She argued that when she was placed in solitary confinement (segregation) as punishment for expressing her gender identity this amounted to “harassment” in terms of the Equality Act. Harassment refers to unwanted conduct which is persistent and humiliates and demeans someone and is intended to induce submission based on their gender or other grounds.

September sought an order enabling her to express her gender identity while incarcerated in an all-male prison. This would allow her to wear make-up, wear female clothing, wear her hair long and in feminine styles and be addressed by female pronouns.

She also sought an order declaring certain standing operating procedures within prisons unconstitutional to the extent that they prohibit transgender inmates from expressing their gender identity in prisons.

The Respondents argued that September’s ID identifies her as male. They argued that she was prosecuted and incarcerated as male and that until she undergoes gender reassignment surgery she must be treated and regarded as a male inmate. They also argued that she was placed in segregation for her own safety as it is unsafe for September to express feminine characteristics in a male prison with dangerous criminals. Lastly, they contend that the head of Helderstroom was entitled to discipline her because she was belligerent and used abusive language towards him. Therefore, they argue that there was no discrimination or harassment.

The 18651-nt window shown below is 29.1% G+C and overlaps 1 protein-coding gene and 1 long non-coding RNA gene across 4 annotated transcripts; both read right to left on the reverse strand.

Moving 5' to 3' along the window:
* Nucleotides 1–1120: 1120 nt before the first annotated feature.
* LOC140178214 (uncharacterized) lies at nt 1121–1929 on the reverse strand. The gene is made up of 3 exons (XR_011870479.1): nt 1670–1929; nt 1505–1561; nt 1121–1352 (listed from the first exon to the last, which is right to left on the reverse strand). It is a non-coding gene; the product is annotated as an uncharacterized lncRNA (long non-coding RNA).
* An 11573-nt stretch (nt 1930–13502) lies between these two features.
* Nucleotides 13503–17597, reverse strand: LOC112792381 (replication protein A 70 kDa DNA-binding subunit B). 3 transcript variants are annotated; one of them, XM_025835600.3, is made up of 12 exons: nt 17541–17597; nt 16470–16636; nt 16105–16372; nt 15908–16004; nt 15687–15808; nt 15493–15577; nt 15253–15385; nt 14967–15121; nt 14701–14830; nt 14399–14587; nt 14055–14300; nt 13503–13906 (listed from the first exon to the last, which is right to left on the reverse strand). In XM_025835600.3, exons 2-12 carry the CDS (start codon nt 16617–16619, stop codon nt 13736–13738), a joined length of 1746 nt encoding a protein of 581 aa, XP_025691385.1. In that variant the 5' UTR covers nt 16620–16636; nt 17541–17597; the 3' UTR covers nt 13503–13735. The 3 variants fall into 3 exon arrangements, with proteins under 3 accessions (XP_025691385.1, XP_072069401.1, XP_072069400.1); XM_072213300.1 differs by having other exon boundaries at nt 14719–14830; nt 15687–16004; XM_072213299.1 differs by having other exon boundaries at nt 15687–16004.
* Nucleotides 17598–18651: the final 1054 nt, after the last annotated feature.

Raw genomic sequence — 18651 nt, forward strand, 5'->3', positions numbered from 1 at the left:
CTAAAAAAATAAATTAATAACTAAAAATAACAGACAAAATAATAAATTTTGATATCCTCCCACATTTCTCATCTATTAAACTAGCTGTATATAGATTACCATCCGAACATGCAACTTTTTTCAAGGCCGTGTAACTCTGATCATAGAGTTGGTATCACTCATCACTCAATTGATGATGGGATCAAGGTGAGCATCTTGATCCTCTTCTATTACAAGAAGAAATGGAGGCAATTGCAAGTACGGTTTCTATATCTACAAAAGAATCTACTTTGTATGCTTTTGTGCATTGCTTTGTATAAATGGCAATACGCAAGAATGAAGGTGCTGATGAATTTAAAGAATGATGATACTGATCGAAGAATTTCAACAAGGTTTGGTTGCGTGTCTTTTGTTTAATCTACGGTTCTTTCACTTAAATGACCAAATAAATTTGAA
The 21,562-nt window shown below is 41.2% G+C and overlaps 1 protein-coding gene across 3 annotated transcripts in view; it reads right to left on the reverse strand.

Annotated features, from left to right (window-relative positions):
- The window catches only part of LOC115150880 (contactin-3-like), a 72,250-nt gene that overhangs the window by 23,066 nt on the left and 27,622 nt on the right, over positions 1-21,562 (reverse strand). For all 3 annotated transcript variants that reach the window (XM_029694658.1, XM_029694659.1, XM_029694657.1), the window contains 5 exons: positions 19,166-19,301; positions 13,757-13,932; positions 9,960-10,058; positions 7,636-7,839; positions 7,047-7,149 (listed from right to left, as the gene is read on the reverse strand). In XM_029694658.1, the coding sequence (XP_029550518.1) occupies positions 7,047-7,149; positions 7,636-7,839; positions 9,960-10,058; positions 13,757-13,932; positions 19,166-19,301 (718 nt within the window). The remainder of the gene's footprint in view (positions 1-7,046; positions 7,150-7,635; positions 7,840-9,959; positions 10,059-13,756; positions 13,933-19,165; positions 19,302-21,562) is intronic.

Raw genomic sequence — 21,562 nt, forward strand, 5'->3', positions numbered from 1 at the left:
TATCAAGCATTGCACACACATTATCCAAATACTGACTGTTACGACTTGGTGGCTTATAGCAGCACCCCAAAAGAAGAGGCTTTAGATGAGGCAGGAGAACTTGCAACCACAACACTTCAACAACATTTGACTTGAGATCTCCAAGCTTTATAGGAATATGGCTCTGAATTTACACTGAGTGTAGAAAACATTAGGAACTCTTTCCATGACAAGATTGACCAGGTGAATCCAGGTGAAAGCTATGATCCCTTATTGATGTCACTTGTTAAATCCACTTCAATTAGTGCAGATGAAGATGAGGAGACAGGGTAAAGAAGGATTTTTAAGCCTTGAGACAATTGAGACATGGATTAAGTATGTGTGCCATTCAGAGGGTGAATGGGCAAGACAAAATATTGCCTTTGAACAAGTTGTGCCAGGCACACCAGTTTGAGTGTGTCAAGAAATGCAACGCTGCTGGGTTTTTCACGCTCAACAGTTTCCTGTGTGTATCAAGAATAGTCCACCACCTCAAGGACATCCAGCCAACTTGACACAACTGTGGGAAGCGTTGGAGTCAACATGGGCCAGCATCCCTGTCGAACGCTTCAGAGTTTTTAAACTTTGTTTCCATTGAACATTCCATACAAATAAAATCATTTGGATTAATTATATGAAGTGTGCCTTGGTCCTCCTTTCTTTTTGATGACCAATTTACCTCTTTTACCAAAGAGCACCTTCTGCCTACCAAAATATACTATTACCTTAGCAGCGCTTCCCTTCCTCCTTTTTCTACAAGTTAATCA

Court’s decision

Judge Chantel Fortuin began her 65-page judgment with a quote by Russian writer Fyodor Dostoyevsky: “A society should be judged not by how it treats its outstanding citizens, but by how it treats its criminals.”

She addressed four main issues in her judgment:

First whether the Constitution, the Equality Act and international law prohibit discrimination based on gender identity.

Second, whether the respondents had to ensure reasonable accommodation for September’s gender identity.

Third, whether the respondents had unfairly discriminated against September.

Lastly, what would be appropriate relief, if any.

Does the Constitution, the Equality Act and international law prohibit discrimination based on one’s gender identity?